Three weeks ago I was in St. Augustine Beach, Fl, strolling A1A Beach Blvd, ice cream in hand. I was thinking about life, and my current position, and wondering what my next move might be.  
I love van life. I love these little road trip adventures. But I felt something missing… or perhaps, the nearing moment of a new leap.

“What would I do if there were no limits?” I ask myself this often…
“Greece, international travel, but not alone- with friends”.

I got back to the van, and went on (a work exchange website with opportunities all over the world). There were no new opportunities in Greece. I sighed, and logged out and onto Facebook instead. At the very top of my news feed, my friend Nicolle’s status read; “Considering booking a trip to Greece. Any tips or suggestions?”

Nicolle is a friend from back home in MN. I met her a few years back at a motorcycle meet up. When I saw her vintage Honda, I instantly knew we would be friends. And that we were; sharing a passion for travel and adventure.

My heart skipped a beat. I had been telling myself the only reason I wasn’t already doing international travel was because I didn’t want to go alone. And here, one of my favorite people ever was already planning the trip!
I’m not sure I believe in signs, but this was the exception. I immediately messaged her!

Over the next few days, I looked obsessively for plane tickets. The most reasonable one was $1,200.
Nicolle had 10 days off to make this trip. Since I am travel blogging/vlogging I have unlimited time.

I started thinking about how I could extend this trip to be longer and remembered I have another friend traveling to the Ukraine this summer. I contacted him, and our dates aligned perfectly. My 10 days had turned into 3 weeks!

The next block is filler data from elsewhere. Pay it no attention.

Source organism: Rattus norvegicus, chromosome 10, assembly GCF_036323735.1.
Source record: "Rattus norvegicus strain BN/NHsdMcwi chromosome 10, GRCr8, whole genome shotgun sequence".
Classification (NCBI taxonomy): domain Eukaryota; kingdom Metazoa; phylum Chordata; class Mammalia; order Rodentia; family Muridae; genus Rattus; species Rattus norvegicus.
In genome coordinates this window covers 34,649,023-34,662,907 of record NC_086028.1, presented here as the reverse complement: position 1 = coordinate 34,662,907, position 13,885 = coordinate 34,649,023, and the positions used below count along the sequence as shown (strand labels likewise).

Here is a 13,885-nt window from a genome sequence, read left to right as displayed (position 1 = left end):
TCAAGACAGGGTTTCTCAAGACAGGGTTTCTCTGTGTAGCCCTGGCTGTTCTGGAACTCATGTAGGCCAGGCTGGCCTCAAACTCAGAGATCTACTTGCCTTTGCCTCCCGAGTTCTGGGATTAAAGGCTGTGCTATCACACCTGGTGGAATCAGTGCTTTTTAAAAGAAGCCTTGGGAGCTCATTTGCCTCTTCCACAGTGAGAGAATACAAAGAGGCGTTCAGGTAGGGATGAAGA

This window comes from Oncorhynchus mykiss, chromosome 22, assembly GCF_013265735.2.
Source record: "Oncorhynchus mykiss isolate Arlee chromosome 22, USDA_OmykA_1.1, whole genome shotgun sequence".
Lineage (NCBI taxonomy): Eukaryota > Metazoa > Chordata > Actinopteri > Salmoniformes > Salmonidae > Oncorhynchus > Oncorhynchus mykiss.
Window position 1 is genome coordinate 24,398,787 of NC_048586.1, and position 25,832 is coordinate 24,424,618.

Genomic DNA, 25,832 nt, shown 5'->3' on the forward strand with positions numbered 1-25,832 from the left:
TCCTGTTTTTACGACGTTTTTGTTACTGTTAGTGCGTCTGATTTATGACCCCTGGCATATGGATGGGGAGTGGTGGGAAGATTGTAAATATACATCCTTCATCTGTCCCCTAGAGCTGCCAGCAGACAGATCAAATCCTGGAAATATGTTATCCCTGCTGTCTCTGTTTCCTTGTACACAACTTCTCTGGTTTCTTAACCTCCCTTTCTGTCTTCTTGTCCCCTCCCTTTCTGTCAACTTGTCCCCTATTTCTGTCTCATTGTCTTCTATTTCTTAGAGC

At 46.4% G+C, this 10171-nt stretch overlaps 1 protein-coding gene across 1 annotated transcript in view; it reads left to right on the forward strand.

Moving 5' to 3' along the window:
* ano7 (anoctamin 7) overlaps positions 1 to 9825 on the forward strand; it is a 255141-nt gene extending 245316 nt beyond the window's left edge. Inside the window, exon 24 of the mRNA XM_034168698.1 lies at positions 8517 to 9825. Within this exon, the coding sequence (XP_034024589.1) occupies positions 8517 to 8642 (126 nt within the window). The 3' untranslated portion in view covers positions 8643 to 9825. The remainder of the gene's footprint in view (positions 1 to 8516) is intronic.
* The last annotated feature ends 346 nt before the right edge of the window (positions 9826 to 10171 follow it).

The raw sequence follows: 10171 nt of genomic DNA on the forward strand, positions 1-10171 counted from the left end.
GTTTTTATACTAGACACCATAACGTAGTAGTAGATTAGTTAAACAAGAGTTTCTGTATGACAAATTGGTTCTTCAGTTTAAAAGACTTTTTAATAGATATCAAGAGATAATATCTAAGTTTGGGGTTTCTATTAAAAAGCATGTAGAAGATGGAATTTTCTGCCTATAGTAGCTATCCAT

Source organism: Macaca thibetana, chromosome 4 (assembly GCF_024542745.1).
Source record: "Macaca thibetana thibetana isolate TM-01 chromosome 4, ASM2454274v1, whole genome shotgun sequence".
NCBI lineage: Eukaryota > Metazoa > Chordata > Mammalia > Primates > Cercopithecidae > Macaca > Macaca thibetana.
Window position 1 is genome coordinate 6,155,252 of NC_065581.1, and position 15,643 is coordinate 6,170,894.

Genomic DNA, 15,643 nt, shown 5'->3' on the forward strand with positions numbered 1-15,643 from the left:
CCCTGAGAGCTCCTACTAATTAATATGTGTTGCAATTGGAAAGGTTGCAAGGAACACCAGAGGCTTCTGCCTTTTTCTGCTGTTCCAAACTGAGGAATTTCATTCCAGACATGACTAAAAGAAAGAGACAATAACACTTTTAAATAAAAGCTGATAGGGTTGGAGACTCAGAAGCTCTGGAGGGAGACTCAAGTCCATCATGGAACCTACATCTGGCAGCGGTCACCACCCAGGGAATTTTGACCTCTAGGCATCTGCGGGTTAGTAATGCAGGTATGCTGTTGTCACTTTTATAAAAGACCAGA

I was looking at tickets again the very next day, when I got an email notification from Crewbay.

Crewbay is a website connecting captains to potential crew. I’ve wanted to learn to sail for a long time now and have been on this website for six months.

The message was from a captain I had talked to months ago. He had since moved locations and was now in Europe looking for crew. I told him I was already planning a trip to Greece, but somehow again, the dates aligned to be exactly what he needed.

I was in shock. Was there really a way to make this all work together? 
Helping on the boat would be in exchange for my cabin/ food/ and onboard expenses, which would actually be much cheaper than continuing in the van. And after scowering google flights and skyscanner, I also found all the flights I would need throughout the summer, for half the price of the original Greece flight.

My three weeks had turned into 3 months!

The only issue was the captain needed someone ASAP, and so I booked my flight only 12 days out.

The next two weeks felt like a whirlwind; Driving up to PA (where I stayed with my friend until the day of my flight), finishing my website, switching phone plans, getting everything in order, packing and a whole lot of research.

But come the Monday of the flight I was somehow ready to go, and boarded the plane nervously.

I should mention at this point that I have never traveled out of the country. A few steps into Canada and Mexico, yes, but never from a plane and never overseas. The US has become my playground, but this was different. I felt as if I had grown up and was about to enter the real world. I was all nerves.

All I brought for the summer
Flying over the Swiss Alps

I spent the next 36 hours at the airport/ on planes. 

From Pit- Iceland, Iceland- London, and finally from London-Cyprus.  You may think 36 hours sounds a long time to get to Cyprus, and yes, you are correct. But this is how you get the cost of a plane ticket from $1,200 down to $275.

I arrived Tuesday night, still full of nerves. Cyprus is only 300 miles West of Syria, and passport control leaving the airport was no joke. The man fingered through my passport multiple times before looking at me and questioning “first time out of your country?” “Yes” I replied with a nervous smile, to which his stern face broke into a giant grin “have fun” he replied with a thick accent, and handed me back my passport.

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